A civil lawsuit filed earlier this month says there are 180 new cases of workers claiming they contracted illnesses or died from toxic fly ash exposure stemming from cleanup a coal ash spill in Kingston, Tennessee, nearly 10 years ago.

On December 22, 2008, the wall of a huge storage pond broke at the Tennessee Valley Authority's Kingston Fossil Plant, releasing more than a billion gallons of wet ash and sludge. Around 600 million gallons fell directly into the Emory and Clinch rivers.

In 2013, some former cleanup workers at the TVA disaster site filed a federal lawsuit, alleging a contractor hired to oversee the cleanup allowed them to be exposed to toxic coal ash.

In July 2017, Ninth Judicial District Attorney General Russell Johnson sent a letter to Bob Martineau, commissioner of the Tennessee Department of Environment and Conservation, raising the possibility of a criminal investigation - either state or federal.

The new complaint filed on March 9, 2018, claims the workers, contracted by Jacobs Engineering Group Inc., contracted illnesses resulting from continuous unlawful exposure to arsenic, theurotoxin mercury, barium, strontium, thallium, lead, silica-quartz, asbestos, radioactive material, selenium, aluminum oxide, iron oxide, calcium oxide, boron and other hazardous substances associated with toxic fly ash at the TVA Superfund clean-up site.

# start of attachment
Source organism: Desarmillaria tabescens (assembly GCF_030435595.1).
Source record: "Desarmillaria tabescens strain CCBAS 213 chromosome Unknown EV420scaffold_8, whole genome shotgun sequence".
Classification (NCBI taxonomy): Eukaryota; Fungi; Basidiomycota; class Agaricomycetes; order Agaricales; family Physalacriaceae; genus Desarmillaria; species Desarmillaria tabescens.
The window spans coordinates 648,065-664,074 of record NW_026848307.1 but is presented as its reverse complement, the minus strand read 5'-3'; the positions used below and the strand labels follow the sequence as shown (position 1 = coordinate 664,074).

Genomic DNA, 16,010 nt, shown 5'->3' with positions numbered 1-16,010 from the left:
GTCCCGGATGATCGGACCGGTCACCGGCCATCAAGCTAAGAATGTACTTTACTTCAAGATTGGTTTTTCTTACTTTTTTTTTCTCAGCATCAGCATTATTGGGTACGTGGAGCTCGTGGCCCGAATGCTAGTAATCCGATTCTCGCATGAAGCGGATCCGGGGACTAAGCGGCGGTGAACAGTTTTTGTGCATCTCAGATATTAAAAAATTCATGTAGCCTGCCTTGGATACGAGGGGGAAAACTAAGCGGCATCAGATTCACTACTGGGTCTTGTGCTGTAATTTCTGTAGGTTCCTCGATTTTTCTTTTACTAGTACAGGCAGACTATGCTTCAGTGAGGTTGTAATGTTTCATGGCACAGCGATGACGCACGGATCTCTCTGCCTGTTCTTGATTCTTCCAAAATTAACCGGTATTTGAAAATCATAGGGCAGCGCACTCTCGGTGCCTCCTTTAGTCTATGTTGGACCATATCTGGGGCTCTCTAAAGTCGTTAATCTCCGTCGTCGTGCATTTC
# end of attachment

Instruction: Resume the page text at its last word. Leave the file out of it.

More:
"Jacobs Engineering Group, Inc. did not carry out validly conferred authority, but acted contrary to and outside its scope of contractual authority and directives in fact and a law granted from TVA as an 'independent contractor,'" the suit claims.

It also argues the Rogers Group Investments Inc. was in custody and control of a quarry used for disposal of fly ash and was negligent in its dust control measures.

The suit contains claims including negligence, assault and battery, intentional and/or reckless failure to warn, reckless infliction of emotional distress, fraud, misrepresentation/fraudulent concealment, and strict liability for ultra-hazardous or abnormally dangerous activity.

The clean-up cost TVA more than $1.2 billion.

Many residents had to evacuate their neighborhoods, surrounded by a moonscape of coal fly ash, the byproduct of burning coal to create electricity.

December 22, 2016: Recovery clear eight years after TVA ash spill

TVA bought around 180 properties affected by the ash spill. About 160 of those properties were residential homes. The purchase included an agreement that the owners would not sue TVA.

May 2, 2016: TVA pioneers groundbreaking coal ash storage technology

In January 2017, the Environmental Protection Agency said the ecosystem of the Watts Bar Reservoir had returned to the condition it was before the 2008 coal ash spill.

The agency will continue to monitor the river system for up to 30 years with long-term groundwater monitoring and inspections of ash disposal cells.